There may also have been perfectly valid reasons for not taking the trade, such as the fact that any stock which falls 25% in a day can easily fall another 25% within a day; and any stock that has lost 80% of its value within a year can easily lose another 80%.

All things considered, the spread bettor would be wise in this case (as ever) to deploy a modest position size initially until he sees which way the price will go. Alternatively, he might apply a relatively tight stop order (ideally guaranteed) to a larger day trade position size.

How to Catch a Falling Knife

Many people advise against – or shy away from – bottom fishing, for fear of trying to catch a falling knife. Many spread bettors and other traders lose digits (not fingers, but trailing zeros from their bank balances) when they attempt this feat of daring, but I think it’s because they’re doing it all wrong because they:

  • Try to grab too soon, when the knife has only just started falling.
  • Grab too hard by making a big initial investment.
  • Grab too doggedly, with no intention of letting go.

My suggestions for trying to catch a falling knife are:

  • Try to catch a knife that has fallen rather than one which is still falling. Has the price of this financial instrument fallen a long way, and does it look like it’s bounced off the floor?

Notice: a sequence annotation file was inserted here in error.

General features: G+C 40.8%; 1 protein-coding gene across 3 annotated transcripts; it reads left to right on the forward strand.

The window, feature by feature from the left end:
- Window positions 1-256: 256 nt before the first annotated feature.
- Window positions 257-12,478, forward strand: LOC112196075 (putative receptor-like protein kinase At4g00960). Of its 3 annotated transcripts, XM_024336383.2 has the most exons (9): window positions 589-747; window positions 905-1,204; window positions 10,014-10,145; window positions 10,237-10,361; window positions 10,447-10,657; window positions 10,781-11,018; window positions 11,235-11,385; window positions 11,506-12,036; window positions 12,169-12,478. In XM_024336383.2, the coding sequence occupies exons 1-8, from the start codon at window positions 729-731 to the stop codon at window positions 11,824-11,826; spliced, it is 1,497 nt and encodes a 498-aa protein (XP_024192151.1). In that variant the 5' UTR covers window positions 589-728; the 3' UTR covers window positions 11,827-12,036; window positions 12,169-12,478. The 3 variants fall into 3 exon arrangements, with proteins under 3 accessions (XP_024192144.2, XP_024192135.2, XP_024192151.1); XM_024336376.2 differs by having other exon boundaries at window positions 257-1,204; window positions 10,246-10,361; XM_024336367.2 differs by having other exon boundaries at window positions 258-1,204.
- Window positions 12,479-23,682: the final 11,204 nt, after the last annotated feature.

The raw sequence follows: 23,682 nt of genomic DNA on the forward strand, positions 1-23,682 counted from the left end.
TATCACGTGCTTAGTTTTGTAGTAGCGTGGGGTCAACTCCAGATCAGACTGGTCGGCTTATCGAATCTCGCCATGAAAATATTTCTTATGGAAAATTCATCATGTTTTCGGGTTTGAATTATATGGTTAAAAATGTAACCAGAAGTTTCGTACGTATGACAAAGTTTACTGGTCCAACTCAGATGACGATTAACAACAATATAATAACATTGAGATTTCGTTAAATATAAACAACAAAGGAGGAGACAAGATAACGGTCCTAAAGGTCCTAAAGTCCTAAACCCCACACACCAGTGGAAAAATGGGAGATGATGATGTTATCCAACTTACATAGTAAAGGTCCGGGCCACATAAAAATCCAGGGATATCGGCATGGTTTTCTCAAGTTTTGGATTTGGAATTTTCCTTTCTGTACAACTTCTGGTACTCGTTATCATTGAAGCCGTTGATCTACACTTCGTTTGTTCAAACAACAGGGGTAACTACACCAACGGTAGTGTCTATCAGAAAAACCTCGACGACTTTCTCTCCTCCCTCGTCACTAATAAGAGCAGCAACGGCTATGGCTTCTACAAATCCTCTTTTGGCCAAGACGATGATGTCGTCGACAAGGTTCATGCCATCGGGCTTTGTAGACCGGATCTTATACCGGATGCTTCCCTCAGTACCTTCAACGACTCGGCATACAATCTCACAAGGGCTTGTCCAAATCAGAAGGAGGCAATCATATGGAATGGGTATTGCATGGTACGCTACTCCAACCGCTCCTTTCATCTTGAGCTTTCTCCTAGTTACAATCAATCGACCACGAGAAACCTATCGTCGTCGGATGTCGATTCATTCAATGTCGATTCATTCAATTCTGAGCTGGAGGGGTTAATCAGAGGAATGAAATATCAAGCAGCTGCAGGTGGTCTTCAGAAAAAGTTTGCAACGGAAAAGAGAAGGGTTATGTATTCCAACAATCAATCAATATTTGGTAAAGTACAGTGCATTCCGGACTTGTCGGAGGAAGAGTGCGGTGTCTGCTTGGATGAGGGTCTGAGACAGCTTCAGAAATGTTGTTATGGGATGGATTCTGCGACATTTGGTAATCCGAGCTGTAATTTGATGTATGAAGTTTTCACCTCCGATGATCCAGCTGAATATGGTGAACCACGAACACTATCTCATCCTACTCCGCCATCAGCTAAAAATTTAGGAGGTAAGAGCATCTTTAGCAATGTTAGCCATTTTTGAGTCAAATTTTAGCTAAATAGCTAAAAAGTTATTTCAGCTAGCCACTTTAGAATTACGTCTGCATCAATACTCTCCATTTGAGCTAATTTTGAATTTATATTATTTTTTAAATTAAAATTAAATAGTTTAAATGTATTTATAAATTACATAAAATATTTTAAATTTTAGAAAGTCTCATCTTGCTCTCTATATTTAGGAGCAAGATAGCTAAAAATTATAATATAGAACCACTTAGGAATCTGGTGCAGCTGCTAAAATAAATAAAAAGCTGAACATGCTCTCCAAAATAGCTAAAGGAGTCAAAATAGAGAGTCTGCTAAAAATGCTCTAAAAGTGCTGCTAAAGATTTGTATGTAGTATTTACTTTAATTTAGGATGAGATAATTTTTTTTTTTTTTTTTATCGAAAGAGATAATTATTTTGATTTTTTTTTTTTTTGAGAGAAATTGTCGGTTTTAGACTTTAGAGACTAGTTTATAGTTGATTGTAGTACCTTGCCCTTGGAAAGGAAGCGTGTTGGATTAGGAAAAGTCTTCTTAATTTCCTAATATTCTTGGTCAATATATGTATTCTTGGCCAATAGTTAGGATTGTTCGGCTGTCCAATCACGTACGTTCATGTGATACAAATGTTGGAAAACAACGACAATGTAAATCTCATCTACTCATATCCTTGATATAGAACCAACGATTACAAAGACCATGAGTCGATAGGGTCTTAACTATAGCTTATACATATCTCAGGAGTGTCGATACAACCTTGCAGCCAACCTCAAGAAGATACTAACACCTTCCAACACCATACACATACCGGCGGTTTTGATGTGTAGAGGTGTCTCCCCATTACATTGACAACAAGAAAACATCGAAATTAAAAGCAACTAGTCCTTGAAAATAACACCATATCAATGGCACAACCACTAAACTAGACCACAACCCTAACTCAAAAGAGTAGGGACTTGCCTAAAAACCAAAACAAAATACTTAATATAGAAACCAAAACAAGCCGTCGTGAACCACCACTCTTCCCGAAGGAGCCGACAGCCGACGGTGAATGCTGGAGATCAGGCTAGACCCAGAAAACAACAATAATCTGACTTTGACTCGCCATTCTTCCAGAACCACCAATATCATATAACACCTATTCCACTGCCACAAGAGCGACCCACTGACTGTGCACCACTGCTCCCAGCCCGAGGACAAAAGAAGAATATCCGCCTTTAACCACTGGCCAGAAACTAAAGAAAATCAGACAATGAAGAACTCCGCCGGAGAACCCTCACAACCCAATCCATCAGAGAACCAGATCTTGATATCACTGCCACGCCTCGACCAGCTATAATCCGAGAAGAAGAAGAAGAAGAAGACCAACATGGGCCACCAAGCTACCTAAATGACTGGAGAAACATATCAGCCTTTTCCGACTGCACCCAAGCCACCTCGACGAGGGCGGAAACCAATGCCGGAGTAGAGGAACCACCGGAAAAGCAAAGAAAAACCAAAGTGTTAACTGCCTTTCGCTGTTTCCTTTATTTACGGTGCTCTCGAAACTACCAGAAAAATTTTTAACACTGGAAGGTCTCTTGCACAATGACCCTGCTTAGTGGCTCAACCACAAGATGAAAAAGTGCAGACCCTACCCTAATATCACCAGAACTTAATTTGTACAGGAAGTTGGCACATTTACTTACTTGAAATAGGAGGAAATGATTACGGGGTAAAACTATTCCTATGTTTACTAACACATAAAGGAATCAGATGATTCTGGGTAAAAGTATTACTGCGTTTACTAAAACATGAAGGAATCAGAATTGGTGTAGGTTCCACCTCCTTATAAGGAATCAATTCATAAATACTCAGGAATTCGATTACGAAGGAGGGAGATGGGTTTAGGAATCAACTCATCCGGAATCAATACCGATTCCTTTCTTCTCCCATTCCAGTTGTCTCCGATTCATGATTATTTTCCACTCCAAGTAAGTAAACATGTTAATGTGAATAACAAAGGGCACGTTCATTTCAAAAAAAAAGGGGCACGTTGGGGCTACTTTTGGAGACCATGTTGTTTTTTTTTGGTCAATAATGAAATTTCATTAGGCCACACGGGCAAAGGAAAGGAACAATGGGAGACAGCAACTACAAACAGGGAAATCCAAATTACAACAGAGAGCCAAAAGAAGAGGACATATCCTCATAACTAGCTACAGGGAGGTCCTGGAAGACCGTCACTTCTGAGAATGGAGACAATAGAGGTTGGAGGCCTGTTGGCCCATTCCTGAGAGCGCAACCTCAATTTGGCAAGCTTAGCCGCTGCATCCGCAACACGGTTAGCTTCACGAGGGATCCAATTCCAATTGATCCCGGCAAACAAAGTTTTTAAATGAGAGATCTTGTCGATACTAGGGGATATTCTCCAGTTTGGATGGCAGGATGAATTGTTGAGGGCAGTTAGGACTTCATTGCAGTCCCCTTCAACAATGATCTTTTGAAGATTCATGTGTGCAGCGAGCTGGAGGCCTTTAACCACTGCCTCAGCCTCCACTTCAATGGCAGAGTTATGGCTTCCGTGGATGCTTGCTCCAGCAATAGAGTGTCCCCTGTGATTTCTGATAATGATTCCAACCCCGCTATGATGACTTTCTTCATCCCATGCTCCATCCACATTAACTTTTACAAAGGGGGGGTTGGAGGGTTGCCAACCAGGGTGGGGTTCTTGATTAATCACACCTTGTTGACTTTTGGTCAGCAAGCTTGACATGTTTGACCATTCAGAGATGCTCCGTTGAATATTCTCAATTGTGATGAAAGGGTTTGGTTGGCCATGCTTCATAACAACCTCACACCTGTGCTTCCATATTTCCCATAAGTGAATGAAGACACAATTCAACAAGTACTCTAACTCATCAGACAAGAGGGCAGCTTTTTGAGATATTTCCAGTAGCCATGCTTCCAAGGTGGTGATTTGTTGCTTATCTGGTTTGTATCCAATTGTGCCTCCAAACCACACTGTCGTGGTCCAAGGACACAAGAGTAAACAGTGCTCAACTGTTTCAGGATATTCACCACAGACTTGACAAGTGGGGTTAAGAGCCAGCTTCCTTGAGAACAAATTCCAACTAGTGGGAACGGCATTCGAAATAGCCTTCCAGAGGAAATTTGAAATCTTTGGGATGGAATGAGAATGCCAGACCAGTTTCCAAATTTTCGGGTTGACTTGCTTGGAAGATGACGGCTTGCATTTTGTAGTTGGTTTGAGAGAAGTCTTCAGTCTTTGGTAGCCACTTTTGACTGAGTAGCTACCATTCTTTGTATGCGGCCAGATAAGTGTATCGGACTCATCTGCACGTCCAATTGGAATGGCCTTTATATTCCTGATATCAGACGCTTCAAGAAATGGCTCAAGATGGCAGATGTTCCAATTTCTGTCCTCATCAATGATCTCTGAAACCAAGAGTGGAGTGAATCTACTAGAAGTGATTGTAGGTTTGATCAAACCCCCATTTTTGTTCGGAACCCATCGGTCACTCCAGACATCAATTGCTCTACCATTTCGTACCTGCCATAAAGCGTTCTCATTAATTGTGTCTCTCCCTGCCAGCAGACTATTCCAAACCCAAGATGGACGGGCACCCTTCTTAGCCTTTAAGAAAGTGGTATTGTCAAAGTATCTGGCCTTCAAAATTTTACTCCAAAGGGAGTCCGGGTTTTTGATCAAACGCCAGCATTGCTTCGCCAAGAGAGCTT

• Grab cautiously at first using the light grip of a small position size. Your fingers may still get cut, but the lacerations won’t be too deep.
  • If the price keeps falling, let go, possibly automatically using a stop order that you placed just below what you thought was the floor level. Subsequently you can try to grab again with your other hand.
  • Once you’ve got a firm grip, tighten it by increasing your position size as you lift the fallen knife from the ground.

Top Fishing

It’s only logical that whereas long traders might engage in a spot of bottom fishing, short traders might try their hands at “top fishing”. If you thought that Apple shares or the price of Gold (for example) had inflated to bubble-like proportions, or that Facebook shares had been massively overpriced at the time of flotation, you could just as easily go short in a spread betting account by selling as you could go long by buying.

Top Fishing Terrors

While in one sense top fishing is the exact mirror image of bottom fishing, it is in several senses more dangerous and terrifying because:

Any financial instrument that has apparently “topped out” will be priced much higher than one that has apparently bottomed out. A topped-out stock at 1000p-per-share is obviously much more likely to move 100 points against you than a bottomed out stock at 10p-per-share.

While the price of any financial instrument can only fall as far as zero, thereby limiting your maximum loss absolutely, theoretically the price of a financial instrument can go on rising forever “to infinity, and beyond” before the force of financial gravity inevitably brings it crashing back to earth.

As a result, top fishing arguably requires you to pay even more attention to risk management through prudent position sizing and the effective use of stop orders.

Share Button